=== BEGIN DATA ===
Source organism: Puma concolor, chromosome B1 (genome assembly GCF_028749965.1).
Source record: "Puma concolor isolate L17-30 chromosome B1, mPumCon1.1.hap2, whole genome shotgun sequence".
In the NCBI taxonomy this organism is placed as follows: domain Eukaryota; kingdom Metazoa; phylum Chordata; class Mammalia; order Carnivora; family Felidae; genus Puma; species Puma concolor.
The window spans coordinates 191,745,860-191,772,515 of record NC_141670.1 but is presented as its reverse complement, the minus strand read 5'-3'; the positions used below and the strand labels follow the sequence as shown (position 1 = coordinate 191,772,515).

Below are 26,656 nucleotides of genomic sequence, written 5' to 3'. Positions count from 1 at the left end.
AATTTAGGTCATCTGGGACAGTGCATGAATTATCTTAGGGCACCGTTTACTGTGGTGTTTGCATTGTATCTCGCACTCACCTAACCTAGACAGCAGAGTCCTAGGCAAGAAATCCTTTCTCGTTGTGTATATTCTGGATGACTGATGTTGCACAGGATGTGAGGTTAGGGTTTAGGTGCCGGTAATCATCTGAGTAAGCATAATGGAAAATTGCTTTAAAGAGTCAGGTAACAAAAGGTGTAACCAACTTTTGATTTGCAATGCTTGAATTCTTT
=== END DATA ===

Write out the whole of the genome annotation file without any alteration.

Source organism: Puma concolor, chromosome B1 (genome assembly GCF_028749965.1).
Source record: "Puma concolor isolate L17-30 chromosome B1, mPumCon1.1.hap2, whole genome shotgun sequence".
In the NCBI taxonomy this organism is placed as follows: domain Eukaryota; kingdom Metazoa; phylum Chordata; class Mammalia; order Carnivora; family Felidae; genus Puma; species Puma concolor.
The window spans coordinates 191,745,860-191,772,515 of record NC_141670.1 but is presented as its reverse complement, the minus strand read 5'-3'; the positions used below and the strand labels follow the sequence as shown (position 1 = coordinate 191,772,515).

Below are 26,656 nucleotides of genomic sequence, written 5' to 3'. Positions count from 1 at the left end.
AATTTAGGTCATCTGGGACAGTGCATGAATTATCTTAGGGCACCGTTTACTGTGGTGTTTGCATTGTATCTCGCACTCACCTAACCTAGACAGCAGAGTCCTAGGCAAGAAATCCTTTCTCGTTGTGTATATTCTGGATGACTGATGTTGCACAGGATGTGAGGTTAGGGTTTAGGTGCCGGTAATCATCTGAGTAAGCATAATGGAAAATTGCTTTAAAGAGTCAGGTAACAAAAGGTGTAACCAACTTTTGATTTGCAATGCTTGAATTCTTT